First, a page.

I would add this too, that the gratitude for a favour given is doubled by giving it quickly, with enthusiasm and without being asked, and with friendly words of commendation; and that when anything has to be refused, it should be done calmly and gently. If some punishment is to be given, the penalty prescribed by the law should be somewhat reduced and the sentence carried out in such a way that the prince gives the impression of having been driven to it against his will.
And it is not enough for the prince to show the state that his own personal character is sound and blameless: he must strive just as much to have, as far as possible, his whole entourage (nobles, friends, advisers, magistrates) like himself. They are the prince’s agents, and hatred provoked by their faults rebounds against the prince himself. But it will be said that this is very difficult. It will prove quite simple, if he is careful to select the best people for his court, and if he has made sure that they understand that the prince is most pleased by those things that are most in the interest of the people. Otherwise, it often happens that if the prince does not know about their actions, or even connives at them, the most wicked can impose a tyranny on the people under cover of the prince, and while they seem to be carrying out his business, they can do the greatest disservice to his name. In some ways it is a more acceptable situation for the state when the prince himself is bad than when his friends are: somehow or other we put up with a single tyrant. For the people can easily satisfy the greed of one man: one man’s desires are gratified at no very great expense, and it is possible to quench one man’s ferocity. But to satisfy a whole entourage of tyrants is a very heavy burden.
The prince should avoid all innovation as far as proves possible: for even if something is changed for the better, a novel situation is still disturbing in itself. Neither the structure of the state, the customary public business of the city, nor long established laws may be changed without upheaval. Consequently, if something is of a kind that can be tolerated, there is no need for change; the right thing will be either to put up with it or to steer the practice smoothly towards improvement. On the other hand, if something is such that it cannot be tolerated, it will have to be put right – but subtly and gradually.
What general aim the person in power sets himself is of great importance, for if his choice of objective is misguided, then he will necessarily go wrong all the way along. The ultimate intention of the good prince must therefore be not only to guard the present well-being of the state, but also to hand it over in a more flourishing condition than that in which he received it.
However, since good things are of three kinds (to speak in Peripatetic terms), namely spiritual, bodily, and external, he will have to be careful not to take account of them in reverse order and judge the state’s welfare mainly by these last ‘external’ things. For external things must be judged by no other criterion than how relevant they are to spiritual and bodily well-being. That is to say, let this be the only way he assesses his people’s happiness: not by whether he keeps them in great wealth or in optimal health, but by their honesty and moderation; by the absence of greed, aggressiveness, contention; and by the presence of the fullest possible harmony.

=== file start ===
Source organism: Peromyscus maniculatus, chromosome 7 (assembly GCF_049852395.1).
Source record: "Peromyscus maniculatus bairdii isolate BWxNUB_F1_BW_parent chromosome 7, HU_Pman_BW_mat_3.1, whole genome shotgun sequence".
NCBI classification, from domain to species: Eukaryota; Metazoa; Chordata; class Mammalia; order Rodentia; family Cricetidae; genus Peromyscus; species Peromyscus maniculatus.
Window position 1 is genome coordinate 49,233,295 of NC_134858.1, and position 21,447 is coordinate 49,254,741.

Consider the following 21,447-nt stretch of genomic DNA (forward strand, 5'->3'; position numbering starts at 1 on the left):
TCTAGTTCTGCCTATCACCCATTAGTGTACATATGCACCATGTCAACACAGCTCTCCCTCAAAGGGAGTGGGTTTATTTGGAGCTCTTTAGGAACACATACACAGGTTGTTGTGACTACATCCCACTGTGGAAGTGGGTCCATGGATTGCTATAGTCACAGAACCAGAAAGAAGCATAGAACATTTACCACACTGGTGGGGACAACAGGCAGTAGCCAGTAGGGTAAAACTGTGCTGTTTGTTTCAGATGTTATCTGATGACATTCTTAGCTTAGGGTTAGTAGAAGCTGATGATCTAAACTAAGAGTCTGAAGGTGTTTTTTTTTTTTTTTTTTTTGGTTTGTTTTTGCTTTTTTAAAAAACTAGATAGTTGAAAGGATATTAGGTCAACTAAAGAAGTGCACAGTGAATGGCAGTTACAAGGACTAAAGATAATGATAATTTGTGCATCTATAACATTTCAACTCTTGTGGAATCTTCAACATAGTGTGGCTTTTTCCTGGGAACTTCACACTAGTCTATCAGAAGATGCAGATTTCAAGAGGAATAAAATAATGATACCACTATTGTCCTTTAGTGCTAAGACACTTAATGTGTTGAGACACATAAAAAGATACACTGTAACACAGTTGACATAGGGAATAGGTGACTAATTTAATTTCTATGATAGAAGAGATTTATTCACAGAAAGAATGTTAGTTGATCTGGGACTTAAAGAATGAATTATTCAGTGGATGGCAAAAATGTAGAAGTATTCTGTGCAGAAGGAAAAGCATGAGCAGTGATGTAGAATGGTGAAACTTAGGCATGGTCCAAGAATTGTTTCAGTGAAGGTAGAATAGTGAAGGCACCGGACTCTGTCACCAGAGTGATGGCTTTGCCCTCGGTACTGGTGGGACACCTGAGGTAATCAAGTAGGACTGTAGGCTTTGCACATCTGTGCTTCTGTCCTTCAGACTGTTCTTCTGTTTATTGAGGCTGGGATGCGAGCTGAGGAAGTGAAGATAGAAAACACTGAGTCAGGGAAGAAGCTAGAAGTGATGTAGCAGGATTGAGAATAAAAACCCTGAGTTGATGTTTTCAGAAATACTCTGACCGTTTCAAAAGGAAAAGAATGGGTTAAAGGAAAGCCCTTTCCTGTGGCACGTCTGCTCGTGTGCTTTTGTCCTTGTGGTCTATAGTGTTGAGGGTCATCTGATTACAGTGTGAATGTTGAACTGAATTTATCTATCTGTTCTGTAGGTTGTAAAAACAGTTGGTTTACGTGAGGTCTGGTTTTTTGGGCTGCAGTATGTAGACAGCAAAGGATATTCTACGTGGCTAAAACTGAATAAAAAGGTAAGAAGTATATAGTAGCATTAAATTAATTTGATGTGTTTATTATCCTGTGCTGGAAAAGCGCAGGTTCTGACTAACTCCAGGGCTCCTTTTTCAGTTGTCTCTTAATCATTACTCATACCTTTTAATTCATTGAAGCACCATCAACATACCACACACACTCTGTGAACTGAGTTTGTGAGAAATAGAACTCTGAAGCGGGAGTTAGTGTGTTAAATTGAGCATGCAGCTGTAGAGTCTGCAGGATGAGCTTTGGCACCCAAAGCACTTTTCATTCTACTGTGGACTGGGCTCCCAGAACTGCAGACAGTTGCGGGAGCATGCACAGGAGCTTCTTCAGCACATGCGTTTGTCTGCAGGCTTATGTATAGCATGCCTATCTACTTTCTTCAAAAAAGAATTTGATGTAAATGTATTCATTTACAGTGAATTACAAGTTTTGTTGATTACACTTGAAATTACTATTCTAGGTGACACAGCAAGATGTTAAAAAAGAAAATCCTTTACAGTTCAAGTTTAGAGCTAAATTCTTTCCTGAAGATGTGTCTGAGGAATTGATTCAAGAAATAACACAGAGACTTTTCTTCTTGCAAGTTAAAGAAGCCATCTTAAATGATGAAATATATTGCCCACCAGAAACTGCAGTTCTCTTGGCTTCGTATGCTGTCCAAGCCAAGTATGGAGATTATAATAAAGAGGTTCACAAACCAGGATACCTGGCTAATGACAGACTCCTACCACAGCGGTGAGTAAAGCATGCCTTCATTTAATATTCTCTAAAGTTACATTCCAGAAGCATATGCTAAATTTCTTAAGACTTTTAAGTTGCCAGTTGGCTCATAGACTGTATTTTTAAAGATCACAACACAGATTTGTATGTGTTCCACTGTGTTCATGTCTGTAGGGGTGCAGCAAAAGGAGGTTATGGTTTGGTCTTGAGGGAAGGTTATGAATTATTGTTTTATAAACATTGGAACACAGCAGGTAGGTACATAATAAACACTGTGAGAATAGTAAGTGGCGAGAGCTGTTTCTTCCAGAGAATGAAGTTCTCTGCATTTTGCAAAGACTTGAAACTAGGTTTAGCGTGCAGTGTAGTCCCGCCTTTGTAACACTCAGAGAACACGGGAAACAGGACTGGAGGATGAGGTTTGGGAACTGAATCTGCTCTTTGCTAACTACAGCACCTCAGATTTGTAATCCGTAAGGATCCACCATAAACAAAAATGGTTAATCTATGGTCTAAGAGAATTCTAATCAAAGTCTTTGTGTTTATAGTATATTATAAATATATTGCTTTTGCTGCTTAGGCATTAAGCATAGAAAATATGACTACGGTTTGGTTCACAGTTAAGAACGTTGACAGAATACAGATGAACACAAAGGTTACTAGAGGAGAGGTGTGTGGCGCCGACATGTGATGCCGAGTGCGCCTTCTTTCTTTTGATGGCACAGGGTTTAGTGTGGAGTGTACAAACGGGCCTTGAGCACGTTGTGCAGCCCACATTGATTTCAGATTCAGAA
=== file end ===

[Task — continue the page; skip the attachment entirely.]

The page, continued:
He must take care also on this point, not to be taken in by the false application of fine words. In fact, this is the source from which practically all the world’s evils arise and make their advance. For it is not true happiness when a people is given over to idle luxury, nor is it true freedom when people can do what they like. Nor is it servitude to live according to what is prescribed by just laws; nor is it a peaceful state where the people defer to every whim of the prince, but rather when obedience is given to good laws and to a prince whose wise deliberations are consistent with the requirements of the law. And it is not equality for everyone to have the same rewards, the same rights, and the same status; indeed, this often results in extreme inequality.
The prince who is about to take up office must bear this fact especially in mind, that the chief hope for the state is founded in the proper training of its children – something which Xenophon wisely taught in his Cyropaedia. For at a tender age they are responsive to any training you like. Consequently the utmost care must be taken over public and private schools and over the education of girls, so that they are straight away in the care of the best and most reliable teachers, where they absorb both Christian principles and also literature that is of sound quality and conducive to the welfare of the state. In this way it will come about that there is truly no need for many laws or penalties, because the citizens follow the right course of their own accord. Such is the power of education, as Plato has written, that a man who has been correctly brought up emerges as a kind of divine creature, while faulty upbringing, on the other hand, reduces him to a horrible monster. And nothing is of greater importance for the prince than that he should have the best possible citizens.
Pains will therefore have to be taken to accustom them from the outset to what is best, for any music sounds sweet to those who have become used to it. And nothing is harder than to withdraw someone from behaviour which has already taken root in his character from habitual usage. But none of these things will prove exceptionally difficult if the prince himself pursues excellence.
It is the mark of the tyrant, indeed an underhand deception, to treat the people at large in the way that animal trainers customarily treat a wild beast; for their prime concern is to observe what pacifies it or what arouses it, and then they provoke or soothe it to suit their own convenience, as Plato has forcibly remarked. For that is not to take popular feeling into consideration, but to abuse it.
But if the people are obstinate and resist what is to their own advantage, then either you will have to go along with them for the time being and gradually win them over to your plans, or do this by some skilful strategy or some benign deception. In the same way, when wine is drunk, it yields to the drinker at first until it permeates his veins by degrees and takes the whole person into its power.
And if on occasion the turmoil of affairs and the mood of the people obstruct the prince’s plans somewhat and compel him to serve the times, he should still not give in as long as he can keep up the pressure, and what he has not achieved in one way he should try to do in another.